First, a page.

Among the free study tours for scholars in Israel are ones sponsored by academic institutions – including Brandeis University’s Summer Institute for Israel Studies, which encompasses seminars in Massachusetts as well as an Israel tour – and by nonprofits or foundations, including a national security-focused trip to Israel sponsored by the Foundation for Defense of Democracies, and the Faculty Fellowship Summer Institute in Israel, a project of the Jewish National Fund and Media Watch International. Project Interchange, an educational arm of the American Jewish Committee, also runs an annual all-expenses-paid delegation for university presidents, as well as trips for university provosts, student leaders, student newspaper editors, and Rhodes Scholars.
Bringing “opinion-makers” – current and future – to Israel has long been a strategy of its staunchest advocates. Student government leaders are also invited to the annual American Israel Public Affairs Committee Policy Conference in Washington, D.C. However, John J. Mearsheimer, a critic of Israeli policies and a professor of political science at the University of Chicago, doubts that that these trips are successful in influencing the opinions of professors, at least.
“Academics are skeptics by nature,” said Mearsheimer, author of The Israel Lobby and U.S. Foreign Policy. “Anybody who goes on these trips is going to be aware that the organization that is sending them and the Israeli government are going to have a vested interest in stacking the deck, and to cut against that the organizations and the Israeli government have no choice but to expose the participants to a reasonably wide spectrum of individuals.” Once that happens, he said, it’s nearly impossible to disguise the facts, as he characterized them: that “if greater Israel is not now an apartheid state, it will be an apartheid state in due course” and that the occupation of the Palestinian territories “is inconsistent with basic Western values.” (The characterization of Israel as an apartheid state has been embraced by such luminaries as Desmond Tutu and Jimmy Carter but is deeply contested by those who think the comparison to enforced racial segregation in South Africa is unfair.)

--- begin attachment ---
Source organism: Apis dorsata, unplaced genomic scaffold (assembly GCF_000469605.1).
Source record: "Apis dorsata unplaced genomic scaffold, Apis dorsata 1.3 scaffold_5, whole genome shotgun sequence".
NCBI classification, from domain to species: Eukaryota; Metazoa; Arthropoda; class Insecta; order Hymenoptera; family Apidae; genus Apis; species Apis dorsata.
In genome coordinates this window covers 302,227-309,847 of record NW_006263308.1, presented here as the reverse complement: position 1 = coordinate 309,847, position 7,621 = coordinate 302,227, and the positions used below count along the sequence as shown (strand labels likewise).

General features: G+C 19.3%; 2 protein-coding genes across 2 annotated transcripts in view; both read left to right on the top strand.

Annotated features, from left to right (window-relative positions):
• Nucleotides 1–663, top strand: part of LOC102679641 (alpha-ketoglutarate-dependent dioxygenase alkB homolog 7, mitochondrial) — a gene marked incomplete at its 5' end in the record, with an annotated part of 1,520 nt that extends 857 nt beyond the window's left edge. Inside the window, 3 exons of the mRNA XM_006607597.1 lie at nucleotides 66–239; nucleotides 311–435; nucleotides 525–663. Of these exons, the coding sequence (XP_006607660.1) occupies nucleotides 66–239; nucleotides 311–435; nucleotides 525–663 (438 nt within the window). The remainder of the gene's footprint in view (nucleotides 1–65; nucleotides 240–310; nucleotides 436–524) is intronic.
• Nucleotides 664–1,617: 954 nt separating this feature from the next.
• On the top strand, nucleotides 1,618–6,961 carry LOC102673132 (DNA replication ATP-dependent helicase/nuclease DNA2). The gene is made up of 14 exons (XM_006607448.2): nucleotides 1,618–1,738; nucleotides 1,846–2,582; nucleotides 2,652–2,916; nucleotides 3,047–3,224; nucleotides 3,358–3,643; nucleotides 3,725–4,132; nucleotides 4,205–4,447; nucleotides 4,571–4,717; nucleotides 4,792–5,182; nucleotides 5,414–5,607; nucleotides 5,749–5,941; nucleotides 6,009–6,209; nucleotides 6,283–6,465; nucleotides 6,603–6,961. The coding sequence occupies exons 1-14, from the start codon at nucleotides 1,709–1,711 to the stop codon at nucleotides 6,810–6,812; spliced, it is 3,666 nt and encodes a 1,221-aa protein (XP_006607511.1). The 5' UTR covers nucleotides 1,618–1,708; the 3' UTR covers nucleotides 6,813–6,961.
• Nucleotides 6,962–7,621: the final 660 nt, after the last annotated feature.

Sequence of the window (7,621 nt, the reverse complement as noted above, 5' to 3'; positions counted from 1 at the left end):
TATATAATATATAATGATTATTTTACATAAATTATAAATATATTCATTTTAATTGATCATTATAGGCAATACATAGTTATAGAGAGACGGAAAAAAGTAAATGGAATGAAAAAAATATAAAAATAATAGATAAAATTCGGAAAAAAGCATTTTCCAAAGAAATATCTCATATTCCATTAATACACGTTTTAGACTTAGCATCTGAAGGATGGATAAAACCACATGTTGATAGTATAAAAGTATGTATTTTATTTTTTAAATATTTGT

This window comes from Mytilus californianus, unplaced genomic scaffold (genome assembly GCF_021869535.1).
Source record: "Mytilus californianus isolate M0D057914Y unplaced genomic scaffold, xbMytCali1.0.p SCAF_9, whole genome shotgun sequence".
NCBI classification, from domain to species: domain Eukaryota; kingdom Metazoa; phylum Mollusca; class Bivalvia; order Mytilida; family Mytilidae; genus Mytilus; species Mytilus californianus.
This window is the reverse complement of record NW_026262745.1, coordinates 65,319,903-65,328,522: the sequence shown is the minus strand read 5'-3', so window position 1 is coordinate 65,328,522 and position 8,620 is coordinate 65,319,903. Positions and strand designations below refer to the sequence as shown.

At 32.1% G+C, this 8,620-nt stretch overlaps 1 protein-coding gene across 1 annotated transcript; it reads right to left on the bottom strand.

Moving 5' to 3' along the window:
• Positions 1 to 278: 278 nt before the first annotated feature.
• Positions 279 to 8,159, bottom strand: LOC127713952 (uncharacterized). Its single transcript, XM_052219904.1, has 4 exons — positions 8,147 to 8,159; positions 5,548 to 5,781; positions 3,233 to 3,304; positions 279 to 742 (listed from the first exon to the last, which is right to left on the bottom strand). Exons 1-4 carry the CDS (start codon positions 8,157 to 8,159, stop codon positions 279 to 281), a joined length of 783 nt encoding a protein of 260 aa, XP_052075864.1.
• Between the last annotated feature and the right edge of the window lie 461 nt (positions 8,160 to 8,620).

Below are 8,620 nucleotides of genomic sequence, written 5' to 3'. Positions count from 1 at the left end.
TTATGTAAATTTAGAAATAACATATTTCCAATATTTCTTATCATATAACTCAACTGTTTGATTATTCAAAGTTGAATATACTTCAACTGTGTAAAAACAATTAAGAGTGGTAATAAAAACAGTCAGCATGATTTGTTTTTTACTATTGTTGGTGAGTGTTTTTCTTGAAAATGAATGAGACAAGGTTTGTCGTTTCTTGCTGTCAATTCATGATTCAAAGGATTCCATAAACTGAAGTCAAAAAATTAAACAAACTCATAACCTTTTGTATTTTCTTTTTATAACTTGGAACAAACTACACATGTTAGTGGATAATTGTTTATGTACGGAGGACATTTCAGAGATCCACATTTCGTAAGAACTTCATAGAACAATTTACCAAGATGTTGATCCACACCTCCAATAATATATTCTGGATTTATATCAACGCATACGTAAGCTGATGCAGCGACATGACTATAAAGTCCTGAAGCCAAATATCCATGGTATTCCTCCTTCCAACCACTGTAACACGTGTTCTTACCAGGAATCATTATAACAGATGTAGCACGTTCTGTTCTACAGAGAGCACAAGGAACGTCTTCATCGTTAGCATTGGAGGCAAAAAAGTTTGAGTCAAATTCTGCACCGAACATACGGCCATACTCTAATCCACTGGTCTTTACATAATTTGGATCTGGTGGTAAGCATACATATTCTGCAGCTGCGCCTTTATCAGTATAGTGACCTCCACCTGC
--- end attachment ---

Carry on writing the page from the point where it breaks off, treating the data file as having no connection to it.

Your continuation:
Eric Castillo, the director of the Institute of Hispanic-Latino Cultures at the University of Florida and a scholar whose research focuses on citizenship and identity on the U.S.-Mexican border, is an example of an academic who came on a sponsored Israel tour with a skeptical perspective. “I have a ‘Free Palestine’ T-shirt, so I have a different lens when I look at the Middle East,” he said. “My empathy and advocacy for Palestine to some degree makes me automatically second-guess or question the legitimacy of any tour of Israel.”
“I thought at the very least this would be an opportunity to cause trouble and ask questions,” said Castillo, who participated in this summer's Faculty Fellowship Summer Institute in Israel, where, he said, "I held nothing back" ("I typically don't"). Overall, he thought that the trip was in fact skewed toward Israeli rather than Palestinian perspectives, but also pointed out this might be expected given that this was a trip about Israel and not the conflict per se. "I didn't feel it was propaganda," he said. "What I did feel is that it's like when you have guests in your house -- you put your best china out and leave the generic-brand soda in the fridge. You bring out the Coca-Cola."
Castillo said he was grateful to the Jewish National Fund and Media Watch International for an “amazing” trip, “but that doesn’t silence my voice and my perspective."
One of the reasons Castillo applied for the program in the first place was that several of his students had attended an Israel tour called Caravan for Democracy run by the same groups. Sharon Tzur, the director of Media Watch International, a nonprofit organization that describes itself as “dedicated to advancing Israel's image by promoting accurate, impartial media coverage of, and providing timely, factual information about, Israel and the Middle East,” said that it was through her work with college students that she realized more work needed to be done to reach out to professors.
“I said, you know what, I know how much I’ve been influenced by my professors. Before I even try to expose students who are not educated enough about Israel, I need to go to the number-one person in their lives while they’re in college who influences them, and I want them to be able to have the right or the accurate information about Israel. It doesn’t matter if it’s a professor in Middle East studies, who obviously already is educated, or if it’s a professor in psychology.” Tzur said that while the programs of course touch on the Israeli-Palestinian conflict, her main emphasis is to expose participants to “everything else they don’t see on the news.”